Obviously, this master pattern, which will serve as your basic outline and guide for writing the paper, can't contain every detail that you've collected in your research. Rather, you should focus on the main topics and main subheadings.
As you draw the new, overall pattern, however, you'll probably want to refer somehow in your notes to the more detailed, smaller patterns that you've drafted. This way, you can prompt your memory about what idea or fact comes from what source. (Beth, for example, used a book by an author named Smith, so she made a couple of notations to Smith with appropriate page numbers.) In any case, be sure to save all your recall patterns and other notes so that you can use them as you work on your drafts of the paper.
Because this master pattern will contain many different concepts and ideas, you may want to draw it on an oversized sheet of paper. (Or, as you'll see in a later section describing an alternative approach used by a top teacher, you might link the various recall patterns together into a kind of scroll.)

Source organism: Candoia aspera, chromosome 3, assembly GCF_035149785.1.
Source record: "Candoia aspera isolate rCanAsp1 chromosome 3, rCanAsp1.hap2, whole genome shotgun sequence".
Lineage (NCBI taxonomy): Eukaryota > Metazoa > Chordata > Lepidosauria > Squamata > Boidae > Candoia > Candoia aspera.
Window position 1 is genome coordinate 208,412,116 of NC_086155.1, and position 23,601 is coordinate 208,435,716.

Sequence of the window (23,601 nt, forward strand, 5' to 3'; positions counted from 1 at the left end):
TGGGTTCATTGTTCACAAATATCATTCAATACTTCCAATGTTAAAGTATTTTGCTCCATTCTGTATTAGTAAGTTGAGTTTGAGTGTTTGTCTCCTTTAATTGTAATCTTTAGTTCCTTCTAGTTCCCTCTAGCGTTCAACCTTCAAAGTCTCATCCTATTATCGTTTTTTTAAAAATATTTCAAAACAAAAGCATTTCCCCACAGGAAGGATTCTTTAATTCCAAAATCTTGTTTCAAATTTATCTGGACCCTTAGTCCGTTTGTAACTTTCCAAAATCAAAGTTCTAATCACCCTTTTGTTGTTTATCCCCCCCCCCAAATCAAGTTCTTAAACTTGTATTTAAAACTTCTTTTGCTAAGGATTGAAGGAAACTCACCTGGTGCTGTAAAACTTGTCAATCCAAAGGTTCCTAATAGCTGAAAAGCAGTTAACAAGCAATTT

For now, let's assume that you're drawing one master recall pattern on a large sheet of paper, with short notations that refer back to other recall patterns. When you've finished this phase, you're finally ready to begin writing.
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